It's been said that revenge is best served cold, and Steelers fans today are feasting on some they've waited 10 years enjoy. But the joy might not last long, as the Steelers are now facing conduct questions of their own.
The New England Patriots find themselves mired in the "DeflateGate" controversy, a week after their convincing after 45-7 thrashing of the Indianapolis Colts in the AFC Championship game. Ten years ago, those some Patriots were coming off of a similar victory - a 41-27 pounding of the Pittsburgh Steelers at Heinz Field in the AFC Championship Game on Jan. 23, 2005. After that game, Steelers' linebacker James Farrior said it seemed like the Patriot's Tom Brady knew their defensive signals, because he was calling out the defensive set before Farrior even finished his call.
Two years later, Bellichick and the Patriots were convicted in "Spygate" of stealing New York Jets defensive signals by secretly videotaping them from the sidelines during in a September 9, 2007 game. Although cheating was never proven to have occurred in the '05 AFC Championship, Spygate left many Steelers fans wondering if it had influenced the outcome.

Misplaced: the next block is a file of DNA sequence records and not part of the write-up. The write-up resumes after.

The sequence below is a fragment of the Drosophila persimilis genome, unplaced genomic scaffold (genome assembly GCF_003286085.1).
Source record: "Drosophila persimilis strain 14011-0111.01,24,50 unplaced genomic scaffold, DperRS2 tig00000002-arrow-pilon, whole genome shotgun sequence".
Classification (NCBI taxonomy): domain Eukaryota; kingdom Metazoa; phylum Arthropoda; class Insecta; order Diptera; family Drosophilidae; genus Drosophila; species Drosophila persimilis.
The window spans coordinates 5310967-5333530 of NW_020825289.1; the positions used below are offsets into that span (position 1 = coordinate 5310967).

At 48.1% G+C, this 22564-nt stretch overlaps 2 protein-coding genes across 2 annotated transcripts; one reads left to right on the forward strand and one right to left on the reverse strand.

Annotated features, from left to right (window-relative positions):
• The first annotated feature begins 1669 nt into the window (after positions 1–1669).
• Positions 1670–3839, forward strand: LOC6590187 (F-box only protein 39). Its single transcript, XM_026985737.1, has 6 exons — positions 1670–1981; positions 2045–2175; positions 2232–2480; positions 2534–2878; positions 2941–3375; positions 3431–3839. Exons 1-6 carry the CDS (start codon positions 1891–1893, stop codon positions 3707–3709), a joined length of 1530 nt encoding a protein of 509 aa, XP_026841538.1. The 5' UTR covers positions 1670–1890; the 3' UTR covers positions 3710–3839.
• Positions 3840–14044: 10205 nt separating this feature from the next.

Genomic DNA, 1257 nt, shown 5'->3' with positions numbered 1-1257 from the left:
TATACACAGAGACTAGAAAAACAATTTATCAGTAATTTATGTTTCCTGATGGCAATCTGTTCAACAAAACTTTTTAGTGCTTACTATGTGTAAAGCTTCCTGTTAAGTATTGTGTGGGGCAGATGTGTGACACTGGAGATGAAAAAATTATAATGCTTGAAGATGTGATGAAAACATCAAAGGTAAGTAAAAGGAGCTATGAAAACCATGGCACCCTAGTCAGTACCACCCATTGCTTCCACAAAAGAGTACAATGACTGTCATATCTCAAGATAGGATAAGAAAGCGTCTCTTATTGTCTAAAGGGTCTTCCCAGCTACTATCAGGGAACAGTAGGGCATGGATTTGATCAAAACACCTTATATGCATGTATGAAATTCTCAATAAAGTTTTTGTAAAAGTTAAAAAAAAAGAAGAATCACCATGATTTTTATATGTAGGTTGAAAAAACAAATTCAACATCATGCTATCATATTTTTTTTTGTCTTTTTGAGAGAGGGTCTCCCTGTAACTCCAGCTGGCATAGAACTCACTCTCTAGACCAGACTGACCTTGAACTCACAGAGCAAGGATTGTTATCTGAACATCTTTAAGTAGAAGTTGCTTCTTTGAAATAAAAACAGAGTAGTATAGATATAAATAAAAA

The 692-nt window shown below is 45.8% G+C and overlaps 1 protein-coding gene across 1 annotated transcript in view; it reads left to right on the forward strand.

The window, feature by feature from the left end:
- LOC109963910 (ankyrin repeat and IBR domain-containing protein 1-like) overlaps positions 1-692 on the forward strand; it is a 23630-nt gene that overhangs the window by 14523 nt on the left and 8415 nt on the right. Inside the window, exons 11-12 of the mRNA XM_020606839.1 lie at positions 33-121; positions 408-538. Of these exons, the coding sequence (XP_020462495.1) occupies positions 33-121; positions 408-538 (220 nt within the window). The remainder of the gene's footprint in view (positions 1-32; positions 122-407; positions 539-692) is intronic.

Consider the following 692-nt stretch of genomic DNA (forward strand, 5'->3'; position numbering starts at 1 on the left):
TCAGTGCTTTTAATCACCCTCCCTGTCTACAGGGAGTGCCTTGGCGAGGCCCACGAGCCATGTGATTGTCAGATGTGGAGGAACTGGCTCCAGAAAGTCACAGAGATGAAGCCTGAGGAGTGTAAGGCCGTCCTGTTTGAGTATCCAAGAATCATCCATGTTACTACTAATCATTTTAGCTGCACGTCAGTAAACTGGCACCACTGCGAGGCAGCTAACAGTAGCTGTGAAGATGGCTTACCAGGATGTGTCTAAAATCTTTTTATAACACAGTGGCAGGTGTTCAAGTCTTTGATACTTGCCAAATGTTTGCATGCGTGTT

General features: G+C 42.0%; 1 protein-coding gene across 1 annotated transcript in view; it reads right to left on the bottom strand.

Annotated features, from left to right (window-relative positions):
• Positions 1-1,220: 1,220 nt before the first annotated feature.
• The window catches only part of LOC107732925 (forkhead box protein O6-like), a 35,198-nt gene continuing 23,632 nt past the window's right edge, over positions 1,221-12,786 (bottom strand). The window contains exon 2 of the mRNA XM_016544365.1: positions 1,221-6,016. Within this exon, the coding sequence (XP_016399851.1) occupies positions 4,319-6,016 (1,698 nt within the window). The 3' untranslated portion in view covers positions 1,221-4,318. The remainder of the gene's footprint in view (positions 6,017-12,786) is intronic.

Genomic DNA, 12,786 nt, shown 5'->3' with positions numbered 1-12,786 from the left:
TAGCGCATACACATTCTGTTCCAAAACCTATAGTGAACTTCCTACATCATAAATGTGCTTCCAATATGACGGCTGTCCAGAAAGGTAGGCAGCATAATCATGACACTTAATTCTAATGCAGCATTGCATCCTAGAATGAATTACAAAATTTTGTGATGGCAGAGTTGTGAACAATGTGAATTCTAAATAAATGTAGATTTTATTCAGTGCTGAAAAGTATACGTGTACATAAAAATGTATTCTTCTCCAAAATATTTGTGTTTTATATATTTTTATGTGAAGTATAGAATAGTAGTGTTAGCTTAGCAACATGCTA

The questions for the Steelers come from an "Outside The Lines" story on ESPN about their part-time head of security, Jack Kearney, who is also a deputy with the Allegheny County Sheriff's Department.
In a print version of the story titled "Deputy Also Steelers' Security Fixer" on espn.com, reporters Steve Fainaru andMark Fainaru-Wada details Kearney's work as a "fixer" for Steelers players who have had issues with the law, from seemingly harmless help in expediting the obtaining of gun permits, to potentially problematic involvement in criminal cases in which they were involved either directly or indirectly, including Mike Adams in 2013 (he was stabbed), Ben Roethlisberger's in 2010 (sexual assault charges), wide receiver Cedric Wilson in 2008 (girlfriend locked in his house, shots fired), and linebacker Richard Seigler in 2007 (accused of running a prostitution ring).
The reporters cited a statement from the Steelers outlining Kearney's duties, in which they are quoted as saying that they "were not aware of any conflicts in regard to his time on Steelers matters, nor are we aware of any conflicts of interest."
In a Friday press conference reported by the Pittsburgh Tribune-Review, Allegheny County Sheriff William Mullen offered his support as well.
"Until someone gives me evidence that Lt. Kearney acted inappropriately or unprofessionally or unethically, he will stay in the assignment that he is in," Mullen said.